In a crude or limited way, each of us is already an example of someone’s teachings of the “right behavior and right thinking.” Our parents, relatives, teachers and society we were raised in tried to instill “right thinking and right behavior” as they saw it. Each of us, through our interaction with people outside our original behavioral influences, tempers, changes, alters, and evolves in our behavior patterns. I propose that we already have these smaller, nuclear societies within the larger, extended societies that try to create a form of Walden Two. These societies attempt to instill within its members basic rules to influence the right behavior and thinking as automatic as implied by Walden Two. Think of all the youth organizations that openly try to develop the behavioral processes: Boy Scouts, Girl Scouts, Cub Scouts, Brownies, various religious or church based youth programs, paramilitary youth training programs such as: Junior Reserve Officer Training Course — JROTC, Civil Air Patrol, are just some of the more obvious programs with goals of developing their idea of “right thinking.” They may not all use exactly the same techniques as Walden Two. However, the objectives are the same; to influence how these individuals deal with problems, society, and their future. There are numerous portions of society exclusively established to help us try and develop our behavioral and decision making processes. And yet, these Walden Societies do not guarantee that these individuals will always act out as originally taught. They will evolve to varying degrees based on outside experiences and influences. The argument can be made that Basic Military Training (a.k.a. Boot Camp) and Military Officer Training Programs (i.e. West Point, Air Force Military Academy, Naval Academy, and Army Officer Candidate School, along with other academies) are Walden Societies. Again, each of these tries and develops “right thinking and right behavior.” None, however, can guarantee that the behavior will continue unchanged and none of these can insure that all members will develop the same level of “right behavior and thinking.” Even in Walden Two, Frazier noted that some individuals may require retraining and in dealing with problems.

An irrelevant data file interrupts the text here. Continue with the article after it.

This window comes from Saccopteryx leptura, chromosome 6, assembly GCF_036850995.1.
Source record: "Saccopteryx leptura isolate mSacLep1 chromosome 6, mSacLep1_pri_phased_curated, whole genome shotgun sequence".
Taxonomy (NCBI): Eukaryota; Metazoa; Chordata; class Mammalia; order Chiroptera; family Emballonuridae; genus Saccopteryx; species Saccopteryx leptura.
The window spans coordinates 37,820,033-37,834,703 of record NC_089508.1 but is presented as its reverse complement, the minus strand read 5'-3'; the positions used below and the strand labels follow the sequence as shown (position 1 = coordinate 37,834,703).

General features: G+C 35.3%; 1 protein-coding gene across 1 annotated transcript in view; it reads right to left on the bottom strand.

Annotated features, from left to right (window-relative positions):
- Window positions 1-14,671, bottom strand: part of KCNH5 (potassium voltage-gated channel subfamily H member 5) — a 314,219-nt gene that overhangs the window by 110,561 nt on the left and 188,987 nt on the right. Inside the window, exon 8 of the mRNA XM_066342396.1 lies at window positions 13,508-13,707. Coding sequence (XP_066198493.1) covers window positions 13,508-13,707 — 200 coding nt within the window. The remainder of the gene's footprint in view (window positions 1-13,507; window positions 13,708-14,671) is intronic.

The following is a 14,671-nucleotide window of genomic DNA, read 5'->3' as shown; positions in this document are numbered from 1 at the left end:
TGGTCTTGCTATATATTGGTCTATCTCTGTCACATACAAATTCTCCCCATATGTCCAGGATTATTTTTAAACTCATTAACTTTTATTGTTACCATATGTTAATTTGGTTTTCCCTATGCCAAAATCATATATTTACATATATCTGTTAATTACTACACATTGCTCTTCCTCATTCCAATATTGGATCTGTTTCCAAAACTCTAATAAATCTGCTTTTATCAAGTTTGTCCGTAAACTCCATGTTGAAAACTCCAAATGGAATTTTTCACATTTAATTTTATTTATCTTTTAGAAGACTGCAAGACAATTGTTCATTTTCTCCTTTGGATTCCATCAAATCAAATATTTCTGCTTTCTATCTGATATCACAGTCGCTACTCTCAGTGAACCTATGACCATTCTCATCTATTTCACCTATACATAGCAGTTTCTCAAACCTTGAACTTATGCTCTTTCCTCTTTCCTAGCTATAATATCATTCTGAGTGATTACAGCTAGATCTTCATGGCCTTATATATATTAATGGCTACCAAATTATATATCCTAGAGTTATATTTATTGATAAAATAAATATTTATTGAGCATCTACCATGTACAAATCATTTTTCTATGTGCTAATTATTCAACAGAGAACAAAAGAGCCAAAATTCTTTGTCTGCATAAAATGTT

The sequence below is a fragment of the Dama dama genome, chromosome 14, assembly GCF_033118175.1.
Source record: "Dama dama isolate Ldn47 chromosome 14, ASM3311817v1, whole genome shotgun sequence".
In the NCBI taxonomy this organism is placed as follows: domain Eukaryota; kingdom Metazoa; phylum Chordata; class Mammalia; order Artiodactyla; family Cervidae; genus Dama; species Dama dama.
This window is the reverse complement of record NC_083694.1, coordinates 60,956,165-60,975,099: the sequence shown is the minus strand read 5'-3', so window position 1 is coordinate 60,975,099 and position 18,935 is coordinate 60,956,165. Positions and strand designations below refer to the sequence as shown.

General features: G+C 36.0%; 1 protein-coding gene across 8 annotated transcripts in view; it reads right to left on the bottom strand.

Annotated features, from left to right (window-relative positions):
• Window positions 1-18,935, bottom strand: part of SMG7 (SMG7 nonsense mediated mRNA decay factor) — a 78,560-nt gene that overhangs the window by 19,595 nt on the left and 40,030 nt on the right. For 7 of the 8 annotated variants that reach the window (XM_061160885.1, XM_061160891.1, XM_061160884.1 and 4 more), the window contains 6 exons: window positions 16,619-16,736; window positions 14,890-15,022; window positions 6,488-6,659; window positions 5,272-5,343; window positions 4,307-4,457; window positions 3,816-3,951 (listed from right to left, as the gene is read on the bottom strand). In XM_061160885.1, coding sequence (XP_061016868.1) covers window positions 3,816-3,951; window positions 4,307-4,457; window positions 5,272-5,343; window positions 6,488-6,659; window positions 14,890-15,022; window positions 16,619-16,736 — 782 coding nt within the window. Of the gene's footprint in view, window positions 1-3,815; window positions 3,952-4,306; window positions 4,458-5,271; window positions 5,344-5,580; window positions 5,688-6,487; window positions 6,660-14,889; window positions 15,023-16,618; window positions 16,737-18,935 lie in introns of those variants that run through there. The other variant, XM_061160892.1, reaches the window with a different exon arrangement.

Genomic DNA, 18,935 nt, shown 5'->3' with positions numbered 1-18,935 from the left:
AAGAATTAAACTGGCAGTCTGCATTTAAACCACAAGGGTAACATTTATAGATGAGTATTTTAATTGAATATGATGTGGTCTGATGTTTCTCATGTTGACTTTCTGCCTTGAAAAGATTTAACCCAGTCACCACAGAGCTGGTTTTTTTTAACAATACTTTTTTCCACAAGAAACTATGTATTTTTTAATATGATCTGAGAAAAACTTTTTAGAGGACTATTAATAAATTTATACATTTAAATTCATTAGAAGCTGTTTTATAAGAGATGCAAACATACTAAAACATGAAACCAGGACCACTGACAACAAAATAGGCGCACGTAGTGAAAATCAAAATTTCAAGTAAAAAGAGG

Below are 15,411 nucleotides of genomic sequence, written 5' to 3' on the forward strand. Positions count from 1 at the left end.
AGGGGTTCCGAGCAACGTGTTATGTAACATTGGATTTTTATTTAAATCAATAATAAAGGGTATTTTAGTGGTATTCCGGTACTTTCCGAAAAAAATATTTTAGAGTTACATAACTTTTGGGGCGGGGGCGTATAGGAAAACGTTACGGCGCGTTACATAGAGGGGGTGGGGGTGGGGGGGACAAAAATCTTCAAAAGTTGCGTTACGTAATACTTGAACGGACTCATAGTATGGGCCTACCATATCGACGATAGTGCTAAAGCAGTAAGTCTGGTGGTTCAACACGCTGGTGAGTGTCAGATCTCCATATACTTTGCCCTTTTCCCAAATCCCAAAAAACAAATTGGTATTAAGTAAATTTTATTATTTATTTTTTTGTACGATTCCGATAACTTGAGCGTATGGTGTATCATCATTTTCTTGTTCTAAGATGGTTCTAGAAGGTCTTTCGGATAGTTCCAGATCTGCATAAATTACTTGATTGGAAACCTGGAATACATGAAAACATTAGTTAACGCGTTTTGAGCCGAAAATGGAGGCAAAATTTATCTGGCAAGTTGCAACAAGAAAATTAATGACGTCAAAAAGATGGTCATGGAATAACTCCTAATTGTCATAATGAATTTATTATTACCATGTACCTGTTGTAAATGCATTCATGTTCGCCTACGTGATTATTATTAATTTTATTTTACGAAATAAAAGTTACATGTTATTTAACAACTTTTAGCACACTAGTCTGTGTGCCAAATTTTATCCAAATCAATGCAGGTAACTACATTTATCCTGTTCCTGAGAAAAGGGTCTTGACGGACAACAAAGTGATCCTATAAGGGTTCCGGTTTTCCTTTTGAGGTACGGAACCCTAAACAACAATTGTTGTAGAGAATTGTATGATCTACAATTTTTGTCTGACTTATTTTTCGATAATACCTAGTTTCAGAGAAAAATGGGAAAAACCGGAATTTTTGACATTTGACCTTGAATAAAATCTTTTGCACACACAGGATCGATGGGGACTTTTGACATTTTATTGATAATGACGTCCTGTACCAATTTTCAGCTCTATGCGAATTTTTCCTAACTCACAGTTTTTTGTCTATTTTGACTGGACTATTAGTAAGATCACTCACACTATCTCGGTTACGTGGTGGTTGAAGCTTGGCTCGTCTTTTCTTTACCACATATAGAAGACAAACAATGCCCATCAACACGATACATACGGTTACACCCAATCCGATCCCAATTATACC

To try and summarize this paper, even if we assume that we can derive some techniques to influence behavior, we can not guarantee that these alone will allow us to determine the outcome of an event. The forces and causes that influence man’s actions are more than we can readily grasp. Some things are determined in advance. But, as to the decision and choices we think we make, there are innumerable influences and not necessarily only one “right thought” or “right behavior.” Even Krutch acknowledges the “scientific ability” to control individuals — so his argument against the idea of a planned society changes and becomes more concerned with who limits what is right and wrong, and who changes those limits as social norms change (77). What was wrong behavior centuries ago is not necessarily wrong today. The ability to control or limit man physically has always existed. The ability to control or limit man’s mind arguably has not and probably will not without the use of electrical, chemical influences. We can influence man’s thoughts for a limited time, but not permanently. Walden Two provides us a scenario to evaluate and test what we mean by determined behavior and free will.
Burr, John R. and Goldinger, Milton. Philosophy and Contemporary Issues. 7th Ed. Upper Saddle River: Prentice Hall, 1972. 30-78